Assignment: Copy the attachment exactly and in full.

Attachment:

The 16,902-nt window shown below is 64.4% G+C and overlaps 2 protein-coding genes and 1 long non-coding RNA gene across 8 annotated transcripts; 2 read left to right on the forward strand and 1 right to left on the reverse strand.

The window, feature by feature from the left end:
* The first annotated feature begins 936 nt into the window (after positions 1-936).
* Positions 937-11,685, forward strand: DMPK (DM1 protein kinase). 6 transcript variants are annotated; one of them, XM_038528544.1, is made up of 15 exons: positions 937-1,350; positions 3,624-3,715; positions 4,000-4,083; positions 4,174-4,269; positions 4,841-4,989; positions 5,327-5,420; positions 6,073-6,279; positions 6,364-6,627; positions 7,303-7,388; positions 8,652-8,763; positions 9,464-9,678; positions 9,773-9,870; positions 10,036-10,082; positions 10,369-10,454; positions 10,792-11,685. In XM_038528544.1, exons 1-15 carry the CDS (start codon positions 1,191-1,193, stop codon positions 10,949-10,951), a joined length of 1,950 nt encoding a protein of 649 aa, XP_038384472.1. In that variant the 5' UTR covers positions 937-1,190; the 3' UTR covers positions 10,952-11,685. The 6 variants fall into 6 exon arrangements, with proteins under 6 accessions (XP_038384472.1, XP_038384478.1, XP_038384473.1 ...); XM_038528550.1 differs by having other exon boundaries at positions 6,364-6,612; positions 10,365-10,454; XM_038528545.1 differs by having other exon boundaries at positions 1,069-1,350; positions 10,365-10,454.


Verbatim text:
The 16,902-nt window shown below is 64.4% G+C and overlaps 2 protein-coding genes and 1 long non-coding RNA gene across 8 annotated transcripts; 2 read left to right on the forward strand and 1 right to left on the reverse strand.

The window, feature by feature from the left end:
* The first annotated feature begins 936 nt into the window (after positions 1-936).
* Positions 937-11,685, forward strand: DMPK (DM1 protein kinase). 6 transcript variants are annotated; one of them, XM_038528544.1, is made up of 15 exons: positions 937-1,350; positions 3,624-3,715; positions 4,000-4,083; positions 4,174-4,269; positions 4,841-4,989; positions 5,327-5,420; positions 6,073-6,279; positions 6,364-6,627; positions 7,303-7,388; positions 8,652-8,763; positions 9,464-9,678; positions 9,773-9,870; positions 10,036-10,082; positions 10,369-10,454; positions 10,792-11,685. In XM_038528544.1, exons 1-15 carry the CDS (start codon positions 1,191-1,193, stop codon positions 10,949-10,951), a joined length of 1,950 nt encoding a protein of 649 aa, XP_038384472.1. In that variant the 5' UTR covers positions 937-1,190; the 3' UTR covers positions 10,952-11,685. The 6 variants fall into 6 exon arrangements, with proteins under 6 accessions (XP_038384472.1, XP_038384478.1, XP_038384473.1 ...); XM_038528550.1 differs by having other exon boundaries at positions 6,364-6,612; positions 10,365-10,454; XM_038528545.1 differs by having other exon boundaries at positions 1,069-1,350; positions 10,365-10,454.